SSH Keys

Discussion in 'Linux Security' started by steelmanronald06, Nov 17, 2011.

  1. steelmanronald06

    steelmanronald06 Administrator Staff Member Staff Writer

    Messages:
    32
    Likes Received:
    12
    Trophy Points:
    8
    There are two machines A and B. The idea is to login (via ssh) from A to B without typing the password that machine B would normally ask for. A is called the client and B is called the server.

    A single command on the client A does this (replace SERVERB by the correct machine name or IP address of server B ):

    Code:
    ssh-keygen -t dsa -f ~/.ssh/identity && cat ~/.ssh/identity.pub | ssh SERVERB 'sh -c "cat - >>~/.ssh/authorized_keys2 && chmod 600 ~/.ssh/authorized_keys2"'

    Press enter twice. Then it will ask you for password when u run this command but this will be the last time it will ask. After this, you can jump to step 4 below.

    Generate your public and private keys on client A, by running:

    Code:
    ssh-keygen -t dsa -f ~/.ssh/mykey

    Just hit enter twice for the passphrase query.

    Next, copy your public key on client A to Server B. Run the command:

    Code:
    cat ~/.ssh/mykey.pub | ssh SERVERB 'sh -c "cat - >>~/.ssh/authorized_keys && chmod 600 ~/.ssh/authorized_keys"'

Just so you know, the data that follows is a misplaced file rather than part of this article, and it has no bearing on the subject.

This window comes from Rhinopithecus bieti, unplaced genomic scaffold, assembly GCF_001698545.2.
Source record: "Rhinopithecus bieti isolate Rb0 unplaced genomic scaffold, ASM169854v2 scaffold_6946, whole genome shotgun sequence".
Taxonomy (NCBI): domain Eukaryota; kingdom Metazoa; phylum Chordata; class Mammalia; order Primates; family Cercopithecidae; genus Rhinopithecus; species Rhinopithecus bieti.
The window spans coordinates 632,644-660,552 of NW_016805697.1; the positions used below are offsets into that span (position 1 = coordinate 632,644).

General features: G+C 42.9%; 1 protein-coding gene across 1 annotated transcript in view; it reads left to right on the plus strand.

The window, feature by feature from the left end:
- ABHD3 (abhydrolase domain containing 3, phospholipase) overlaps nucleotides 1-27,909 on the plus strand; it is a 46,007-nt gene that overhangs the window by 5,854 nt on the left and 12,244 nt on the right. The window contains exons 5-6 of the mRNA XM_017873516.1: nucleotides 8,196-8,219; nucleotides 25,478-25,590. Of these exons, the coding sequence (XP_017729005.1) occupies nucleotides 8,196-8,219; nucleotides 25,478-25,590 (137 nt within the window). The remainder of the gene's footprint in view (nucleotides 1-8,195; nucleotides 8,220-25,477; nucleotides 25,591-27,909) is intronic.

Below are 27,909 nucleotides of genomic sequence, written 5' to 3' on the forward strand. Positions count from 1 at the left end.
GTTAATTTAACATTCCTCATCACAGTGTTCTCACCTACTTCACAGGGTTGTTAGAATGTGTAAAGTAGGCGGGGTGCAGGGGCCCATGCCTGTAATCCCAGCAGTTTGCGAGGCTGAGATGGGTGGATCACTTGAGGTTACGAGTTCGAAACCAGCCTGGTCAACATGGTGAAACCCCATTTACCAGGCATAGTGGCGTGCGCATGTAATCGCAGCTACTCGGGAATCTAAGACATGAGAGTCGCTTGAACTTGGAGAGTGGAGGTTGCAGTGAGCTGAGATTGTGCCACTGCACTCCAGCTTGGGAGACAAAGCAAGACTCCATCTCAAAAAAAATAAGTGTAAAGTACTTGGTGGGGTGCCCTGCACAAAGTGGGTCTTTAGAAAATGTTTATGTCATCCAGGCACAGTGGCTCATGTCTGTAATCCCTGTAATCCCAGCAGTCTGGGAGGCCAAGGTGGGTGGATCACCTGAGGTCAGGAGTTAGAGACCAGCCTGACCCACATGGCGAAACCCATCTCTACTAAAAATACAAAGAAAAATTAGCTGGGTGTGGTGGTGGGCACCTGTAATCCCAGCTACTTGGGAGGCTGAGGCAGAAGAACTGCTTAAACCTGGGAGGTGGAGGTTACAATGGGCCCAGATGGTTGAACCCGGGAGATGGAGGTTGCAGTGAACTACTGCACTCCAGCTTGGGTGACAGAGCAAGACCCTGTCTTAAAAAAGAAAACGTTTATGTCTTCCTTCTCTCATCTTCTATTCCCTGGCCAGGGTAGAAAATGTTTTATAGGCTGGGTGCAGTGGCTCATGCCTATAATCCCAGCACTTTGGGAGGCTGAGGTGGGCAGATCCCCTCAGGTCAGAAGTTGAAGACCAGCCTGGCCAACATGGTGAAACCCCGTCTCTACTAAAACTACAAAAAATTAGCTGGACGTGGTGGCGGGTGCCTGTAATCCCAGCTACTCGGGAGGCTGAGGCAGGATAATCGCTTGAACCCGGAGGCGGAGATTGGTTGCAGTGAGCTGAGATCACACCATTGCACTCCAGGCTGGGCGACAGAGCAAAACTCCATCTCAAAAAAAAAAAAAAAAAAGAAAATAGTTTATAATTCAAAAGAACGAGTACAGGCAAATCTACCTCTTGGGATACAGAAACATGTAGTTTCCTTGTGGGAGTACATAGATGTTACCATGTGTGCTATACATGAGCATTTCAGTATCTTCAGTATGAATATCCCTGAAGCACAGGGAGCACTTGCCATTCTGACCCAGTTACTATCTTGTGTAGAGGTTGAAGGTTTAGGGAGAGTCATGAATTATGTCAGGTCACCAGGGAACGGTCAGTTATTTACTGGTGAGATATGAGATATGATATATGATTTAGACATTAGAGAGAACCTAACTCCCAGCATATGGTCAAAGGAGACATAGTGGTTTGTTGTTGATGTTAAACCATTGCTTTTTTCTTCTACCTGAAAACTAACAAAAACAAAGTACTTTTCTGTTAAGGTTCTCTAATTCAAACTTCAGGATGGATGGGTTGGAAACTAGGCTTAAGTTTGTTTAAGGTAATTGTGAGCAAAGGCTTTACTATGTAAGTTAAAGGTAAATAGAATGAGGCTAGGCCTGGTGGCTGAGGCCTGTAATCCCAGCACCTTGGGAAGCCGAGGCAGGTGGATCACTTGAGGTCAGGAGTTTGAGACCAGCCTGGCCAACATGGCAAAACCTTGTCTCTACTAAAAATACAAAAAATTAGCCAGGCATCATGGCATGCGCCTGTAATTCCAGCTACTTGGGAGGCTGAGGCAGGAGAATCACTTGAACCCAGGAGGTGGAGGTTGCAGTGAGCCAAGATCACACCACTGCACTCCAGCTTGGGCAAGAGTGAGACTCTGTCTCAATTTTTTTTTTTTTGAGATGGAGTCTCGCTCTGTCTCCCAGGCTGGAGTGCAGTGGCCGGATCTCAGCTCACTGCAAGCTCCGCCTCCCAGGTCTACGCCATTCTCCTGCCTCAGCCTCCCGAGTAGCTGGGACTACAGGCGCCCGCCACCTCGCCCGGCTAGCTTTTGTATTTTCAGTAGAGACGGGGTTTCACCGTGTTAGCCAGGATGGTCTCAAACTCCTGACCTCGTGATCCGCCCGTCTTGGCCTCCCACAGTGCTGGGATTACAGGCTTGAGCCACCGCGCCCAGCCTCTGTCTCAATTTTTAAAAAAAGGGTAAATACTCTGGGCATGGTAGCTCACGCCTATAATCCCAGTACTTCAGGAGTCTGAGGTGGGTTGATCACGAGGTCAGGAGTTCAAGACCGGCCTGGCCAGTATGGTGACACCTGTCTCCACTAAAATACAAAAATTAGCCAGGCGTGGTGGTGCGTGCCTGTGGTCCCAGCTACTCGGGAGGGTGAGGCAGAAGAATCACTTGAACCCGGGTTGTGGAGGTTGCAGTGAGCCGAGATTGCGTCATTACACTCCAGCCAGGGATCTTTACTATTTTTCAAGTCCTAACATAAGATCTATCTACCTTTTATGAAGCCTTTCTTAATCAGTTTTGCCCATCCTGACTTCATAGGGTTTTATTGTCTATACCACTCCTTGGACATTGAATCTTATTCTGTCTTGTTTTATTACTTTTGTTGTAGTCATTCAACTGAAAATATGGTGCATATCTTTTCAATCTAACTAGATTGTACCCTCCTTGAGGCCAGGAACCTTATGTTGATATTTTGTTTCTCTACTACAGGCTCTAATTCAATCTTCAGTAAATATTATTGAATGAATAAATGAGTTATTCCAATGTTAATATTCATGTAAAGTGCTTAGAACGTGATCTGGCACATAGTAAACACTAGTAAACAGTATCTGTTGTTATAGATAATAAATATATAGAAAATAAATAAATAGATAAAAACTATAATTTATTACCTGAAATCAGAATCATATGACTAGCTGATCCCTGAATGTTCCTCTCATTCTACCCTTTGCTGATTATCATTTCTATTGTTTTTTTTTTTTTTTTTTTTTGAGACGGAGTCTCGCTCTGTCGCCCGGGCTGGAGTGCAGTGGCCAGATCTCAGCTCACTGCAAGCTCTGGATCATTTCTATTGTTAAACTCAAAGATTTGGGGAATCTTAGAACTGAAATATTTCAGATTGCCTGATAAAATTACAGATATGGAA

It will ask you for your password. Don't worry, this is the last time you will have to type it in.

    This puts your public key on server B, in a special file that holds trusted public keys, and gives it appropriate permissions so that its readable by you only.

    Move your private key to a file ssh looks for by default and make it secret by running this on client A:

    Code:
    mv ~/.ssh/mykey ~/.ssh/identity && chmod 600 ~/.ssh/identity

    Since this file is like your password, it must be readable by you only.

    You are all set. Now run:


    Code:
    ssh SERVERB

    And server B should let you login without password.
  2. arran

    arran Guest

    thanks you "steelmanronald06" :)

Share This Page